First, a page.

When is the right time to bring a new puppy or dog into the family?
Rarely is someone in the position of being in the perfect time/perfect place — home most of the time, big fenced yard, older or no children, significant dog experience, familiarity and experience with the intended breed, etc. But there are varying degrees of “the right time” based on the individual’s experience and life situation, which should include some combination of the aforementioned.
There are also varying degrees of “the wrong time.”Â Having small children (let’s say for the sake of discussion, kids under 6 years old), and adding a dog without a full-time, stay-at-home parent, can be a recipe for disaster. So much so, that many breeders will not sell their puppies to homes with small children.
I also understand that sometimes you just can’t wait for “the right time,” because if you waited for the right time you’d be too old to enjoy your dog.Â You just need a dog now, and you’re willing to do whatever it takes to make it work. I hear ya. Been there.
Here are 8 factors that you need to consider when mixing dogs and small kids:
- Starting with an adult dog has many advantages. Trying to potty train and teach manners to 2-leggeds and 4-leggeds at the same time is enough to make any sane person want to tear their hair out. Choosing an older dog who’s already been socialized and acclimated to children, and knows some basic commands can be a life-saver.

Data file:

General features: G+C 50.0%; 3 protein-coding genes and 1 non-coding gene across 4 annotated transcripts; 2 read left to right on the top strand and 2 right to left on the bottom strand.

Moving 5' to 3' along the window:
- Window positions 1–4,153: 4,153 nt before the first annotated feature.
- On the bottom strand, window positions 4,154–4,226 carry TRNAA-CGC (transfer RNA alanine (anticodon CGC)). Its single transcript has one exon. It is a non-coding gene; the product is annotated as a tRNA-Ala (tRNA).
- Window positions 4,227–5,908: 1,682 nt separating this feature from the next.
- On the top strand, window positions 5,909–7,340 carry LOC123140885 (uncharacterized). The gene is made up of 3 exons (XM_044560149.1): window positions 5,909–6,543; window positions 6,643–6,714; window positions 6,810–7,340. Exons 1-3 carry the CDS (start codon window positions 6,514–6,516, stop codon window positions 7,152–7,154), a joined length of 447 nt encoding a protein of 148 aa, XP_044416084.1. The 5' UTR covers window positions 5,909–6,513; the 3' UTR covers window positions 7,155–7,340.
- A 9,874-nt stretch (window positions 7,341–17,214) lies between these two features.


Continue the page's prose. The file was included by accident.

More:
- Choosing the right breed for temperament is a great place to start. Breed type can be a valuable indicator as to probable character.Â For instance, Labs are frequently a good choice for families with young children. That said, it’s also important to consider the personality of each individual dog. I know a Rottweiler that lets kids crawl all over her with no problem. I know a Lab that bites anyone who tries to touch her hind end.Â But if you start off by selecting a breed that’s known to enjoy children, you’re definitely upping the odds of it being a good experience for all.
- Factoring in size of both children and dog also matters. Selecting a large breed that can weigh well over 100 pounds when you have a 20 pound toddler can be asking for trouble. A body-slam from a big dog can easily send a little kid flying.Â At the other end of the spectrum, beware of choosing a toy breed when you have a child that hasn’t yet developed a reliable impulse control. Small dogs break easily.
- Testing for low aggression tendencies is a must. Is the dog or puppy you’re considering a resource guarder (won’t let you take a bone, toy, or food away without growling or snapping)? While this is an issue that can often be successfully worked through, it’s an absolute deal-breaker when there are small children in the house. Does the dog or puppy have a good bite inhibition (uses teeth as a last resort in communicating and has excellent control in not “chomping down”)? That’s also really important.Â If you’re not sure how to test for either of these, bring a trainer along to evaluate.
- Going for the bomb-proof dog, one that’s not easily excitable or reactive to touch or sound, is also really important. Small children can add a frenetic quality to any household. You want a dog that can withstand the hustle and bust